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Serial communications over 2 wires?

Discussion in 'Electronic Design' started by news.valornet.com, Jun 26, 2006.

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  1. Hi,

    I have a diagnostic tool that records information. It has some sort of a
    proprietary interface port on it, just 2 conductors. I can tell one of them
    is ground. The remote that normally hooks to this interface port has some
    sort of two way communicatoin with the diagnostic tool. It can send
    commands to the tool, but mostly the remote outputs to a serial device at a
    very slow speed. I would prefer not to have to purchase the remote device
    and make my own so that can get information from the diagnostic tool. I
    wonder if the tool itself outputs in serial and I just need to hook up to
    it.

    Can the RX and TX pins in a serial interface be combined to a single pin
    somehow? I really expected to find 3 conductors.

    Is there any way of using a DMM to find out if the 2 conductors (one ground)
    is a serial interface? The resistance between them is about 4.7k. I don't
    see any voltage on them.

    How could/would communication like this occur over 2 conductors that
    involves slow serial (1200 baud)?

    TIA!
     
  2. Luhan

    Luhan Guest


    Easy, open-collector drivers (or Tri-States) at both ends. This is
    assuming one conductor is a ground.

    Otherwise, 2 wires makes a current loop with both sending and receiving
    at both ends.

    Luhan
     
  3. Visit the Maxim/Dallas web site, and have a look at their '1 wire bus'.
    Really a misnomer, since there has to be a second 0v connection to
    complete the circuit, but one a single 'signalling' wire, which can carry
    power as well. Quite a lot of things like weather station senders etc.,
    use this interface.

    Best Wishes
     
  4. Yes. As someone else stated, using open collector drivers is one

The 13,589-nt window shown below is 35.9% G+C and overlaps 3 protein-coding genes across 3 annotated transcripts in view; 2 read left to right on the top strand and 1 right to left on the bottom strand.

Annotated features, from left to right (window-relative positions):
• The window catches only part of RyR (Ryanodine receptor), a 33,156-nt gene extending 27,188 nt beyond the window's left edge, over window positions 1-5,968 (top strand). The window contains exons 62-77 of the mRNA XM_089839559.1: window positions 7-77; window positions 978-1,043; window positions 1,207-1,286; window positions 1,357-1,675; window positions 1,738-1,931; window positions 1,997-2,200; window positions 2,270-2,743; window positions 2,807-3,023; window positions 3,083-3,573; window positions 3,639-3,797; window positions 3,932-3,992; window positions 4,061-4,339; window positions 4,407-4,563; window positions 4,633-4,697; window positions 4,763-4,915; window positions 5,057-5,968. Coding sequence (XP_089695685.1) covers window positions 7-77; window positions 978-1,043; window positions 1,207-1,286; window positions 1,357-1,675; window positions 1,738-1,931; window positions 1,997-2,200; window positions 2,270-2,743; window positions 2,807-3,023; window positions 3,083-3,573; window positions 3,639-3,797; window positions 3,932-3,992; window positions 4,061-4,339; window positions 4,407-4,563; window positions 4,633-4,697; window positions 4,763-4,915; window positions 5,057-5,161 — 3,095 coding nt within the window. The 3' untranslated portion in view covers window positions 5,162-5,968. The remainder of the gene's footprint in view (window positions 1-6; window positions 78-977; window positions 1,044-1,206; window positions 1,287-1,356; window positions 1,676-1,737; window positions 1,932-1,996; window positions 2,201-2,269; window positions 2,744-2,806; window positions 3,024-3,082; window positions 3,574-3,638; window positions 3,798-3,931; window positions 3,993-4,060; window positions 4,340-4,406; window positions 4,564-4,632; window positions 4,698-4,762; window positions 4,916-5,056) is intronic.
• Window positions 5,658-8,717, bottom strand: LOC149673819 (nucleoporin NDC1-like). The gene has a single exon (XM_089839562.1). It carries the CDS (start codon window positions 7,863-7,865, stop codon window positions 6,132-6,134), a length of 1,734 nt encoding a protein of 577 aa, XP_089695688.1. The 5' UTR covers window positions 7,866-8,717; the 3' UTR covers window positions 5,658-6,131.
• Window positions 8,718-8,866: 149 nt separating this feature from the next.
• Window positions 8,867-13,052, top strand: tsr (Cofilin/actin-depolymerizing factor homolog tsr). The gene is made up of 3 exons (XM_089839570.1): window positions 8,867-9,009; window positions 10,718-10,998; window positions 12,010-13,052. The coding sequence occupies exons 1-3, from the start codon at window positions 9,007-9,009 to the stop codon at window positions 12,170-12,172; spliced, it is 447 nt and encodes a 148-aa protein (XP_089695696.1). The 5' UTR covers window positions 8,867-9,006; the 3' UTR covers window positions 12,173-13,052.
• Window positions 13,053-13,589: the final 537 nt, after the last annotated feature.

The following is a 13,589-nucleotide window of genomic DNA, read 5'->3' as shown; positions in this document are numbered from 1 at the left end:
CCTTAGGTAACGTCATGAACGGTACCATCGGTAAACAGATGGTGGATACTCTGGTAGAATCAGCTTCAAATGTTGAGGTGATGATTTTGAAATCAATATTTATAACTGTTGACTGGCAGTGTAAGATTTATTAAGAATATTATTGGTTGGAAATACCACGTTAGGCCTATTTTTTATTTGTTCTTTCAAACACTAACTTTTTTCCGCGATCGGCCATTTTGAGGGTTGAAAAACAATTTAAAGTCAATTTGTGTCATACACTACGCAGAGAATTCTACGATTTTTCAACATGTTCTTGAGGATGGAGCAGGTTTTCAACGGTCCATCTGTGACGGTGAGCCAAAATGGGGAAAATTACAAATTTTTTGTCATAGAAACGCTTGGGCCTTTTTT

technique.
    Better to use an oscilloscope. A DMM might be able to detect a longer
    message. Put it in AC mode and try. But if it has a slow response time,
    you're likely to miss the signal.
    The communications protocol includes commands for reversing the data
    direction. Or certain commands are structured so that the master prompts
    the slave to reply and then listens for a certain amount of time.
    --
    Paul Hovnanian mailto:p
    ------------------------------------------------------------------
    100 buckets of bits on the bus
    100 buckets of bits
    You take one down,
    and short it to ground
    FF buckets of bits on the bus
     
  5. Jamie

    Jamie Guest

    i think your talking about open collector Txing ? that is where you
    can tie the TX over to the RX via an open collector from the TX side.
    its a single wire (with common) form of bi-directional serial.
     
  6. delo

    delo Guest

    The videocamera LANC interface work with ground and only one
    signal with open collector.
    To find the common - gnd pin (if you ave access to internal circuit
    or the common of power supply, or the negative terminal of a battery),
    try the continuity with one of the two pin You have, You MUST use
    a continuity tester with a negligible ddp (continuity tester) not a
    normal multimeter wich put too much voltage on the tested circuit.
    Such testing device is quite useful to deenginnerig a board without
    damaging it, and can be built with a simple lm393 and 6 resitors.
    In MHO the scope is a must You must measure the level of "one".
    In the case of oc if the pull up is on the device when the line is idle
    You can measure about Vsupply, different case if You are in presence
    of 1wire interface, btw if you have access to the inside You can figure
    out wath kind of interface chip is placed in.

    bye
    delo
     
  7. Guest

    Try to use DC power line communication. You can transfer both data and
    power on the same wires. There are transceivers for speeds of 10Kbps to
    500Kbps. Try www.yamar.com

    Taly.
     
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